press release

The Panopticon – Bentham’s architectural figure evoked in the title – has today become a metaphor relating not only to prison architecture but also, and perhaps foremost, to the society of surveillance. Devised as a kind of building by Samuel Bentham and then developed and popularized by his more famous brother Jeremy, the Panopticon was intended as an architecture of complete control, a trustworthy and necessary element of resocialization.

Michel Foucault wrote, “We know the principle on which it was based: at the periphery, an annular building; at the centre, a tower; this tower is pierced with wide windows that open onto the inner side of the ring; the peripheric building is divided into cells, each of which extends the whole width of the building; they have two windows, one on the inside, corresponding to the windows of the tower; the other, on the outside, allows the light to cross the cell from one end to the other. All that is needed, then, is to place a supervisor in a central tower and to shut up in each cell a madman, a patient, a condemned man, a worker or a schoolboy. By the effect of backlighting, one can observe from the tower, standing out precisely against the light, the small captive shadows in the cells of the periphery. They are like so many cages, so many small theatres, in which each actor is alone, perfectly individualized and constantly visible (…) Visibility is a trap” (M. Foucault, Di scipline and Punishment, translated by Alan Sheridan).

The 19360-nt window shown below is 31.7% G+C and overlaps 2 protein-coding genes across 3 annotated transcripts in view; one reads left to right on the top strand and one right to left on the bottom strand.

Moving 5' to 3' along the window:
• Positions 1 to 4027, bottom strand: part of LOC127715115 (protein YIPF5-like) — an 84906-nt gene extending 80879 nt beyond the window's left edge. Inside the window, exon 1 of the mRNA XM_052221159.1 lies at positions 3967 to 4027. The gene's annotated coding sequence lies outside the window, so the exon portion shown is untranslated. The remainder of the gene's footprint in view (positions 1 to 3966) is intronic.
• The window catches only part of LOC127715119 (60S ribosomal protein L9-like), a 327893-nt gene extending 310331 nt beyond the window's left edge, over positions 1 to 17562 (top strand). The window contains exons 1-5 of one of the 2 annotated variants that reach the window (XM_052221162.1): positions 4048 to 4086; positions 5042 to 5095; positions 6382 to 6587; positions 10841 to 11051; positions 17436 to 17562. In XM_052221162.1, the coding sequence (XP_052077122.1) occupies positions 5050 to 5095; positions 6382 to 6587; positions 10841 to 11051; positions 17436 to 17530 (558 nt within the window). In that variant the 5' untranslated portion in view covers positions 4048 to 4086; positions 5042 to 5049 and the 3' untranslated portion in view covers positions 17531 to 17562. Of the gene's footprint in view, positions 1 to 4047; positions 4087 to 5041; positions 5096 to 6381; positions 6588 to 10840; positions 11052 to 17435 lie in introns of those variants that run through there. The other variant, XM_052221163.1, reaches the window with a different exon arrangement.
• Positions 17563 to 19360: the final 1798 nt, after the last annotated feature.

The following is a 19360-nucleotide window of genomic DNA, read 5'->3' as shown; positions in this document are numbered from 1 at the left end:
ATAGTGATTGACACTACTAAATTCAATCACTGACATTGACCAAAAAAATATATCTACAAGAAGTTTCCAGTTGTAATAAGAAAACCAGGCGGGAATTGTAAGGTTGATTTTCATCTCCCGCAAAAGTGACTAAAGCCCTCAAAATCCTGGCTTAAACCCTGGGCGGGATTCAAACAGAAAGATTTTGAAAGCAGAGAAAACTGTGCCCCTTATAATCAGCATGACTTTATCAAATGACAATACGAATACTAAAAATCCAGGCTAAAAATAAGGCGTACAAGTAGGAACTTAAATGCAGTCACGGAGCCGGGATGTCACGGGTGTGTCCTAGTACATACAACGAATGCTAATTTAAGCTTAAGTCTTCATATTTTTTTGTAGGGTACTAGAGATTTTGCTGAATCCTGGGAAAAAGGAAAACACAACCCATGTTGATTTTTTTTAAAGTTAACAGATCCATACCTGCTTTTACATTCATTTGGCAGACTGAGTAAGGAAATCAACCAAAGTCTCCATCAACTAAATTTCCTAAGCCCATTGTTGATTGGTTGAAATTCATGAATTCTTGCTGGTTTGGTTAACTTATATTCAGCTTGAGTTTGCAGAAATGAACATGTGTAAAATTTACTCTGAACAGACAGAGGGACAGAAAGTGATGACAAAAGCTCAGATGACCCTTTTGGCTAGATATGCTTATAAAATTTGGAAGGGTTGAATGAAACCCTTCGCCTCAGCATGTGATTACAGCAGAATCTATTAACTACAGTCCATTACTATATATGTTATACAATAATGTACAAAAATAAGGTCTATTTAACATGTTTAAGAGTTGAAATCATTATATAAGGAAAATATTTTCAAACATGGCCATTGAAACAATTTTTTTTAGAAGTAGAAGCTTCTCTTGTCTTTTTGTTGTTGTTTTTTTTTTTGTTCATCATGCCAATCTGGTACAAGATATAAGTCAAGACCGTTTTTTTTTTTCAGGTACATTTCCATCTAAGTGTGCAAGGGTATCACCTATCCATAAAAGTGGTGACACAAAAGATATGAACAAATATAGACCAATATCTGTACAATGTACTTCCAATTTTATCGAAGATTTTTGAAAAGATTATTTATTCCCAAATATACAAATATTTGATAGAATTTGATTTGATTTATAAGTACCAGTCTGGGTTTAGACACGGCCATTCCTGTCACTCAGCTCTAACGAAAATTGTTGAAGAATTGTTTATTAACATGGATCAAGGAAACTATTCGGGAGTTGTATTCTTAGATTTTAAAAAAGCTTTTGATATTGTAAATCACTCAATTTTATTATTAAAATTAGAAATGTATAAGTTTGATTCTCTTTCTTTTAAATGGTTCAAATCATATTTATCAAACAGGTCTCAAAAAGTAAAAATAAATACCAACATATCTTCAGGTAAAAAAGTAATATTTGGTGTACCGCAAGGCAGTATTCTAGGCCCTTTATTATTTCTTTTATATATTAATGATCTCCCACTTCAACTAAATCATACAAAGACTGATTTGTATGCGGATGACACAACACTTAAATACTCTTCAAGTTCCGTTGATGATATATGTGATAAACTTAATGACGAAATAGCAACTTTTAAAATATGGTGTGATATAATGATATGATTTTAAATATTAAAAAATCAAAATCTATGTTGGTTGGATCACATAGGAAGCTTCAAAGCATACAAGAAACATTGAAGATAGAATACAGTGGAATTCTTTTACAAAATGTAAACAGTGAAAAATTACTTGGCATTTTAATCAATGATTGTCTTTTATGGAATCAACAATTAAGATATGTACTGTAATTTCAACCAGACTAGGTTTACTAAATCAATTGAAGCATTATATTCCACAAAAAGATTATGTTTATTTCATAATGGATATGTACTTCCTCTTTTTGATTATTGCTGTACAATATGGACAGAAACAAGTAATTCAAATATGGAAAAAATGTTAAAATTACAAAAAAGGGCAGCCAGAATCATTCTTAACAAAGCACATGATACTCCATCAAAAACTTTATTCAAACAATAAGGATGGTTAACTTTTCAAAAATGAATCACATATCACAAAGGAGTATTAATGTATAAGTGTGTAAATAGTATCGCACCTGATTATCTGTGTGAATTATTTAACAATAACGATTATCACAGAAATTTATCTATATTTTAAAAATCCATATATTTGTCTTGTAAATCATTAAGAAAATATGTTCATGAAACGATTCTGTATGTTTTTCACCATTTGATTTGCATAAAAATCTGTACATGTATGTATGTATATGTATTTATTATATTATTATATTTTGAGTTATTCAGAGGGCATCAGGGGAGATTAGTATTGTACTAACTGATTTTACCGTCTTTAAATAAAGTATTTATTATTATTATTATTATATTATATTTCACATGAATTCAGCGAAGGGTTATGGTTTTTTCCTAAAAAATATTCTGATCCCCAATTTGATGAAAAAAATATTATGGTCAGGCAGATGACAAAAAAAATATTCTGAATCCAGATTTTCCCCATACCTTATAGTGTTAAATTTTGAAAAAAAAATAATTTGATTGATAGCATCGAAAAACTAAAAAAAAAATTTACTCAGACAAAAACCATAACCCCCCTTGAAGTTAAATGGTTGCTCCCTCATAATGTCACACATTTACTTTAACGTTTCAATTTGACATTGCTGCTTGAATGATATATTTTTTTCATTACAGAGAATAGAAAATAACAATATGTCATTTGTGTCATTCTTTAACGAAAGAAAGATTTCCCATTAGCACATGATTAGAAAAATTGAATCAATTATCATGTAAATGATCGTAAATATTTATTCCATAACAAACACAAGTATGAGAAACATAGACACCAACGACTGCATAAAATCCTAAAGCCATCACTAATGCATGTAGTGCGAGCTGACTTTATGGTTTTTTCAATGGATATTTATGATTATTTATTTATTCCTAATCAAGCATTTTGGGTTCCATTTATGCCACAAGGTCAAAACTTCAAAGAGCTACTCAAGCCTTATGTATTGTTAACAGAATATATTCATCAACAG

Today, architectural systems of surveillance have been replaced by electronic ones that are just as effective beyond the confines of four walls as they are within. The prison has been stripped of architectural substance and has become a frame in which a drama plays out. A drama of tragedy and human passions, of guilt and punishment. A drama in which we would like to see a metaphor of the reigning system of social equilibrium and order. The prison is a theme for screenplays, but it is also a setting whose visuals and emotional undertones lure artists and viewers alike.

The exhibition is realized with the financial support of the Royal Netherlands Embassy in Warsaw.


only in german

Panopticon. The Architecture and Theatre of Prisons
Konzept: Hanna Wroblewska

mit Giovanni Battista Piranesi, Behrouz Mehri, Mona Hatoum, Harun Farocki, Jaroslaw Kozakiewicz, Artur Zmijewski, Langlands & Bell, Rem Koolhaas, Markus Schinwald